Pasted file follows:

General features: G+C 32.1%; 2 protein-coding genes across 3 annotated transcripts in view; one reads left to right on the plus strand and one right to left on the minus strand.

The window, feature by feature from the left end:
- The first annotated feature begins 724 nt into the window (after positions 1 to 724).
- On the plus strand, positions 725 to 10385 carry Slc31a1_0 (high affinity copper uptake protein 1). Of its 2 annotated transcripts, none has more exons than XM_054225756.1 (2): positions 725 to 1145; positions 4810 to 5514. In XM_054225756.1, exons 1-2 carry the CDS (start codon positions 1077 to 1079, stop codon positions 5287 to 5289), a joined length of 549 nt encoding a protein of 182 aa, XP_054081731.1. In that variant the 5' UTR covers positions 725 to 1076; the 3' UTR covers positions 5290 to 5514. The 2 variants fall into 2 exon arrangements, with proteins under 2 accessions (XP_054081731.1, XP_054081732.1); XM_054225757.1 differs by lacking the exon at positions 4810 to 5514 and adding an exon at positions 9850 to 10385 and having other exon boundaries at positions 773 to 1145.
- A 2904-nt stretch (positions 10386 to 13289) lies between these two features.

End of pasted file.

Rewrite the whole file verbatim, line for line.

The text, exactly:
General features: G+C 32.1%; 2 protein-coding genes across 3 annotated transcripts in view; one reads left to right on the plus strand and one right to left on the minus strand.

The window, feature by feature from the left end:
- The first annotated feature begins 724 nt into the window (after positions 1 to 724).
- On the plus strand, positions 725 to 10385 carry Slc31a1_0 (high affinity copper uptake protein 1). Of its 2 annotated transcripts, none has more exons than XM_054225756.1 (2): positions 725 to 1145; positions 4810 to 5514. In XM_054225756.1, exons 1-2 carry the CDS (start codon positions 1077 to 1079, stop codon positions 5287 to 5289), a joined length of 549 nt encoding a protein of 182 aa, XP_054081731.1. In that variant the 5' UTR covers positions 725 to 1076; the 3' UTR covers positions 5290 to 5514. The 2 variants fall into 2 exon arrangements, with proteins under 2 accessions (XP_054081731.1, XP_054081732.1); XM_054225757.1 differs by lacking the exon at positions 4810 to 5514 and adding an exon at positions 9850 to 10385 and having other exon boundaries at positions 773 to 1145.
- A 2904-nt stretch (positions 10386 to 13289) lies between these two features.